“Every misfortune, is a blessing”
The challenge however, is in knowing how to churn out the blessing from an unfortunate situation. The coronavirus pandemic unleashed an unprecedented crisis across all corners of the globe. It has threatened businesses, and national growth and development.
The pandemic also exposed us to several unknown vulnerabilities, particularly in the healthcare sector.
It has been a testing phase for startups, small and medium scale businesses as well as large firms as they had to rethink and restructure their entire business model to survive.
Despite the negative impacts of the virus, the pandemic also unearthed several opportunities for businesses and entrepreneurs to exploit, adapt and amend business models, as well as lessons that will be applicable and beneficial in the longer run.
The CEO of a budding fashion business, Medoba Enterprise, Nana Yaa Boateng shares with Ghana Talks Business some of the lessons she acquired, as she built her business through the COVID-19 pandemic. Other budding entrepreneurs can identify with these business lessons and adapt the points that are relevant to their businesses
Business Lesson #1: Agility
Agility is one key attribute that businesses and entrepreneurs had to deploy to keep business operations going despite the pandemic.
The Cambridge dictionary, agility is the “ability to think quickly and clearly.” During the height of the pandemic, businesses had to quickly and clearly think of the strategies to put in place in order to survive and thrive. While some succeeded, others folded up.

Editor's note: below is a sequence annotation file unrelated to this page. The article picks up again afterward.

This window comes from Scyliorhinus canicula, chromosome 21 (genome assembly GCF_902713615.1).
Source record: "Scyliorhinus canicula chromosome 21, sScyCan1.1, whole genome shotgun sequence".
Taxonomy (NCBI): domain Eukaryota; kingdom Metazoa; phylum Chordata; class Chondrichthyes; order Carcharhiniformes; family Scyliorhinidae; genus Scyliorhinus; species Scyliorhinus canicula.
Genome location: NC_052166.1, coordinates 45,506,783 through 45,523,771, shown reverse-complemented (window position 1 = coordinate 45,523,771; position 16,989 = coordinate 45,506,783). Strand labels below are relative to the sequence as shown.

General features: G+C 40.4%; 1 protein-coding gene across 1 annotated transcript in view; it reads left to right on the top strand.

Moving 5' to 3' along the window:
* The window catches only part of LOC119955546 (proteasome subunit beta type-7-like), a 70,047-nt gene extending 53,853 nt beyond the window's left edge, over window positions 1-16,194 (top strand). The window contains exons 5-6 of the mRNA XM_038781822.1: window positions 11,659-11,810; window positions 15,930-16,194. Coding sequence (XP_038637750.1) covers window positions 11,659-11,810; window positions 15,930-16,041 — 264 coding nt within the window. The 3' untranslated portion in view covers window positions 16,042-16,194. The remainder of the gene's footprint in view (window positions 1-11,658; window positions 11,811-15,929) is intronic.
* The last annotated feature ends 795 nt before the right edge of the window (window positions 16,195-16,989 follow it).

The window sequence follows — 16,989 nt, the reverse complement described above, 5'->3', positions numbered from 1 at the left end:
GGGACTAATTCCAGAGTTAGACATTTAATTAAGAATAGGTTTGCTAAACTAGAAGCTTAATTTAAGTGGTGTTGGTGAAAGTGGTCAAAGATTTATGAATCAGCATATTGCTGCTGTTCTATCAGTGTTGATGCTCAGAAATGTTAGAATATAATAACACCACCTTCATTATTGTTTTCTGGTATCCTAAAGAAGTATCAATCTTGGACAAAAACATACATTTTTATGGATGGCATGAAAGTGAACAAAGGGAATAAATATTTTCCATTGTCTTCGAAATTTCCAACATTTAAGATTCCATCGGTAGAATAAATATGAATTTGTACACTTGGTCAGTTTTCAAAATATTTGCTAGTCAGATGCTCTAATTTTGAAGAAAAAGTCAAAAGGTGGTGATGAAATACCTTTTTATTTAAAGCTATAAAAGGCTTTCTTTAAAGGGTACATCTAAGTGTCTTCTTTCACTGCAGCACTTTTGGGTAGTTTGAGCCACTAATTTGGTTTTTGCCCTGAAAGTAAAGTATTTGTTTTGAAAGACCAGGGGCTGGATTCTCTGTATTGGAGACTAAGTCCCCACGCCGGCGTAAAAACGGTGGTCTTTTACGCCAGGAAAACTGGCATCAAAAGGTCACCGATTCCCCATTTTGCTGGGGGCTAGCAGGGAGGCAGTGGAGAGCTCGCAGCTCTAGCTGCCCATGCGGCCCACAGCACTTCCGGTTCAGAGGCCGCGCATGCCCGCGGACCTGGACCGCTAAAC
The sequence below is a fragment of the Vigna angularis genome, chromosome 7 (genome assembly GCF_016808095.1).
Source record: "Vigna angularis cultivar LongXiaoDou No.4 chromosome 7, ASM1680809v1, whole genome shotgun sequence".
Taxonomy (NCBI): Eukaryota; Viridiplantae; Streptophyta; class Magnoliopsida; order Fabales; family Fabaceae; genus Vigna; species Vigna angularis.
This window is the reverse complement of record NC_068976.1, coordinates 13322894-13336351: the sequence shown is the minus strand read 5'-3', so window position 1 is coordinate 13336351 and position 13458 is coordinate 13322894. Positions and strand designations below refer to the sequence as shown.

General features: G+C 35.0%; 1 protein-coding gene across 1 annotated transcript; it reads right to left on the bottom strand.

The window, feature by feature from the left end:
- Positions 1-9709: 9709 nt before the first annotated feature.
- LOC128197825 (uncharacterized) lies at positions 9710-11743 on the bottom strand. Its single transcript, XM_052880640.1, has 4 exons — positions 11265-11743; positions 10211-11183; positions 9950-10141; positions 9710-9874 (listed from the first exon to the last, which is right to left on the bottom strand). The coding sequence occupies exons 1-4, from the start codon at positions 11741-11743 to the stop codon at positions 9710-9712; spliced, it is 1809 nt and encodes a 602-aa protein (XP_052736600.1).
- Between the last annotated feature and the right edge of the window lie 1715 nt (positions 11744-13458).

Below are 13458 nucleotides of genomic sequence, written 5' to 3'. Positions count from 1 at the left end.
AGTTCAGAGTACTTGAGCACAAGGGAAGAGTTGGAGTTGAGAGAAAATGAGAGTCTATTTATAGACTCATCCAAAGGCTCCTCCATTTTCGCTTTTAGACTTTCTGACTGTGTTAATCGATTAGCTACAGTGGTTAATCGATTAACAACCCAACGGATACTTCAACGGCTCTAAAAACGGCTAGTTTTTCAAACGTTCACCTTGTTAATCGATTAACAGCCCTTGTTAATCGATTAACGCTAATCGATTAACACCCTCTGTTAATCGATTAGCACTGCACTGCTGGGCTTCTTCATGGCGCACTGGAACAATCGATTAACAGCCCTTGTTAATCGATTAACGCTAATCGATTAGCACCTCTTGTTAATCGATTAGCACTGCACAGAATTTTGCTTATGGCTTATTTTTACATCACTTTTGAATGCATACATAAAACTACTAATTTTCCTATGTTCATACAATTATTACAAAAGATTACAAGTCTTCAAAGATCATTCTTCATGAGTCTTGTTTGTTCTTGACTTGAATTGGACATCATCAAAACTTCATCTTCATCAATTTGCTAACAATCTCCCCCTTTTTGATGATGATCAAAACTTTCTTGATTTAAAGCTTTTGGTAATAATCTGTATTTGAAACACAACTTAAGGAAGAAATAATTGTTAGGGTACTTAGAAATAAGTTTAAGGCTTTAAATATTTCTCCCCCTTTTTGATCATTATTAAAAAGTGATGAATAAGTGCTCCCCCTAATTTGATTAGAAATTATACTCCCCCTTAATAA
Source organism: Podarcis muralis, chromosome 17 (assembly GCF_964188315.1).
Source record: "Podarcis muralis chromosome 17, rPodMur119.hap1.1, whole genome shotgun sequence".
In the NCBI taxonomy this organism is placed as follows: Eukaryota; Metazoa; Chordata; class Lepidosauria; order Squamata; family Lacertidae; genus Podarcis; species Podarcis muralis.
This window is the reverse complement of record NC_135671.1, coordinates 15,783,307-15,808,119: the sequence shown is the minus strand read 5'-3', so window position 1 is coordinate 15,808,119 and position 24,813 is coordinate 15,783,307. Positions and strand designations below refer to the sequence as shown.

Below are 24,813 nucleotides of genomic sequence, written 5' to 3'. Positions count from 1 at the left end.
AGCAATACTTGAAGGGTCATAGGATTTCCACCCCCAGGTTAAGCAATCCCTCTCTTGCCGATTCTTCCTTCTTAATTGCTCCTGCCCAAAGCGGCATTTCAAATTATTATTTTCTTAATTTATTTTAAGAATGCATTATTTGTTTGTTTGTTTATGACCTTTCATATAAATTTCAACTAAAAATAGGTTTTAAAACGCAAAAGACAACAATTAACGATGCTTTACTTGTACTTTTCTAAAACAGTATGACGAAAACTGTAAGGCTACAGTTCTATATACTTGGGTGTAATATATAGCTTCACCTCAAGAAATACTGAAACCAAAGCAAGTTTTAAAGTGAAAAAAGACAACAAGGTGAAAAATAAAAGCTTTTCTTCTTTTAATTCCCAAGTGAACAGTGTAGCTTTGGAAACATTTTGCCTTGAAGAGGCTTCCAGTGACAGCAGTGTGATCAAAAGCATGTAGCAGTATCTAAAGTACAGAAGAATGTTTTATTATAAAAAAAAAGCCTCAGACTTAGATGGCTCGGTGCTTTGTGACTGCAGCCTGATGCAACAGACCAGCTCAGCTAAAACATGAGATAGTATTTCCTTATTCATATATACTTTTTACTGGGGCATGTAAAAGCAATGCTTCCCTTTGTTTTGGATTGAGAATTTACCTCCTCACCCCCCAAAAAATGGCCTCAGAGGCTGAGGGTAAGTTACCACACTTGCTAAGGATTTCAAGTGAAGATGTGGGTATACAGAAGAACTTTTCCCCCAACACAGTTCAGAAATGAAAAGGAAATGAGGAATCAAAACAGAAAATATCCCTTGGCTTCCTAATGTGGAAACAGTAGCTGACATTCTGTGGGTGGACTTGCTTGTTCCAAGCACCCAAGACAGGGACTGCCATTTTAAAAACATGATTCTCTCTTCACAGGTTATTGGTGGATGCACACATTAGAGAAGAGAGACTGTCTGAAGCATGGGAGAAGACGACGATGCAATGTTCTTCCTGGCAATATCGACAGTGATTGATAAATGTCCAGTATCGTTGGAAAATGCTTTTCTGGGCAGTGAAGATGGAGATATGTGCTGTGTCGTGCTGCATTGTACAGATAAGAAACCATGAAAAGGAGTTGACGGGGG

Nana Yaa, before the pandemic, had schools in the country as her biggest client, as she sewed school uniforms for them. However, when COVID-19 hit and schools had to close down for health and safety reasons, Nana Yaa had to quickly think on her feet to survive. She partnered with her mother’s fashion brand after she heard of the government’s initiative to bring together members of the apparel industry to produce nose masks. The partnership yielded fruits as they produced 1,000 nose masks per week.
Business Lesson #2: Learn something new and be creative
Despite having no knowledge in making nose masks, Nana Yaa learnt how to make nose masks by partnering with her mother’s fashion brand. She utilized her creative skills in making colourful and appealing nose masks for the Ghanaian populace.
“During the height of COVID,… there was practically no job to do because schools had shut down and there were no uniforms to produce. People weren’t attending ceremonies, so they weren’t sewing, so, to keep my head above water, that was when the creative part in me began to come alive…”
Nana Yaa Boateng
Business Lesson #3: The now determines the future
Nana Yaa left a promising career in the banking sector, to pursue her dream of managing her own business. In her interview with Ghana Talks Business, she disclosed that at the height of the covid-19 pandemic she considered tending in applications to financial institutions for a job. Since her clientele base was virtually non-existent.
Thank goodness she didn’t. The decision to partner with another fashion brand and be part of the government’s initiative in producing nose masks, taught her to how to mass-produce with a limited timeframe, which will later prove useful.
She further revealed, after the president announced the reopening of schools she took the time to visit some selected schools and informed the owners of her company’s ability to mass-produce school uniform’s within the shortest possible time. During her visits to some schools, she was informed that the businesses that handled the sewing of their school uniforms had folded up, thus being awarded the contract. Nana Yaa’s decision to learn to mass-produce and seize the time to visit schools post-COVID had led to a continuous successful business venture.
Whereas some businesses collapsed during the pandemic, Medoba survived through it, and has rather scaled up operations.